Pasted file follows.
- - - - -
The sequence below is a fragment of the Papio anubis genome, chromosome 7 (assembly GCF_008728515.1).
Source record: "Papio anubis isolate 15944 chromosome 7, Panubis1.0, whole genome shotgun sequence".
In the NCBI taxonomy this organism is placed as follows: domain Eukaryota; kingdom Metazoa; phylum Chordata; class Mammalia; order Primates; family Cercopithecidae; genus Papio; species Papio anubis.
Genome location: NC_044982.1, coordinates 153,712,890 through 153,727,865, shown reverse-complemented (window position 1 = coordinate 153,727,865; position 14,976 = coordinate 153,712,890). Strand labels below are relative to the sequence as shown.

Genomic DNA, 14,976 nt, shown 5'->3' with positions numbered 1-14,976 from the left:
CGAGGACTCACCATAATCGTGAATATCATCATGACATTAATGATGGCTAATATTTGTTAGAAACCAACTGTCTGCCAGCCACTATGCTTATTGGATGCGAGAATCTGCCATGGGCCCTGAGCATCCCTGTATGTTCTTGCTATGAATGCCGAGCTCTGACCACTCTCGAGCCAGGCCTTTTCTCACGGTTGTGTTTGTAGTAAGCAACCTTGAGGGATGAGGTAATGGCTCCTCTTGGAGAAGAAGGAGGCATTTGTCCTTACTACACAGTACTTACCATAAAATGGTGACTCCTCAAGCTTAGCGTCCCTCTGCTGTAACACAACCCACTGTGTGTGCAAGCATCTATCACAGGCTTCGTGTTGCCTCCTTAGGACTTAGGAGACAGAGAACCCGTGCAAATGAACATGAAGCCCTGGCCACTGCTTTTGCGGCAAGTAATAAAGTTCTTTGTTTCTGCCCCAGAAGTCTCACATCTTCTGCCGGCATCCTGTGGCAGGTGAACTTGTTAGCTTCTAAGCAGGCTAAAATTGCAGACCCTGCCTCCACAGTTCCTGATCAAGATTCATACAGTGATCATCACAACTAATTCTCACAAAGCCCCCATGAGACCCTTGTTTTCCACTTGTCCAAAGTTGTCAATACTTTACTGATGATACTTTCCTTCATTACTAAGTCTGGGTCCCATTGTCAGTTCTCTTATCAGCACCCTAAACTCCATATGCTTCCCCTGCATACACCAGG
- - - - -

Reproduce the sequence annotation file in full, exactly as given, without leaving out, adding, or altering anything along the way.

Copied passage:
The sequence below is a fragment of the Papio anubis genome, chromosome 7 (assembly GCF_008728515.1).
Source record: "Papio anubis isolate 15944 chromosome 7, Panubis1.0, whole genome shotgun sequence".
In the NCBI taxonomy this organism is placed as follows: domain Eukaryota; kingdom Metazoa; phylum Chordata; class Mammalia; order Primates; family Cercopithecidae; genus Papio; species Papio anubis.
Genome location: NC_044982.1, coordinates 153,712,890 through 153,727,865, shown reverse-complemented (window position 1 = coordinate 153,727,865; position 14,976 = coordinate 153,712,890). Strand labels below are relative to the sequence as shown.

Genomic DNA, 14,976 nt, shown 5'->3' with positions numbered 1-14,976 from the left:
CGAGGACTCACCATAATCGTGAATATCATCATGACATTAATGATGGCTAATATTTGTTAGAAACCAACTGTCTGCCAGCCACTATGCTTATTGGATGCGAGAATCTGCCATGGGCCCTGAGCATCCCTGTATGTTCTTGCTATGAATGCCGAGCTCTGACCACTCTCGAGCCAGGCCTTTTCTCACGGTTGTGTTTGTAGTAAGCAACCTTGAGGGATGAGGTAATGGCTCCTCTTGGAGAAGAAGGAGGCATTTGTCCTTACTACACAGTACTTACCATAAAATGGTGACTCCTCAAGCTTAGCGTCCCTCTGCTGTAACACAACCCACTGTGTGTGCAAGCATCTATCACAGGCTTCGTGTTGCCTCCTTAGGACTTAGGAGACAGAGAACCCGTGCAAATGAACATGAAGCCCTGGCCACTGCTTTTGCGGCAAGTAATAAAGTTCTTTGTTTCTGCCCCAGAAGTCTCACATCTTCTGCCGGCATCCTGTGGCAGGTGAACTTGTTAGCTTCTAAGCAGGCTAAAATTGCAGACCCTGCCTCCACAGTTCCTGATCAAGATTCATACAGTGATCATCACAACTAATTCTCACAAAGCCCCCATGAGACCCTTGTTTTCCACTTGTCCAAAGTTGTCAATACTTTACTGATGATACTTTCCTTCATTACTAAGTCTGGGTCCCATTGTCAGTTCTCTTATCAGCACCCTAAACTCCATATGCTTCCCCTGCATACACCAGG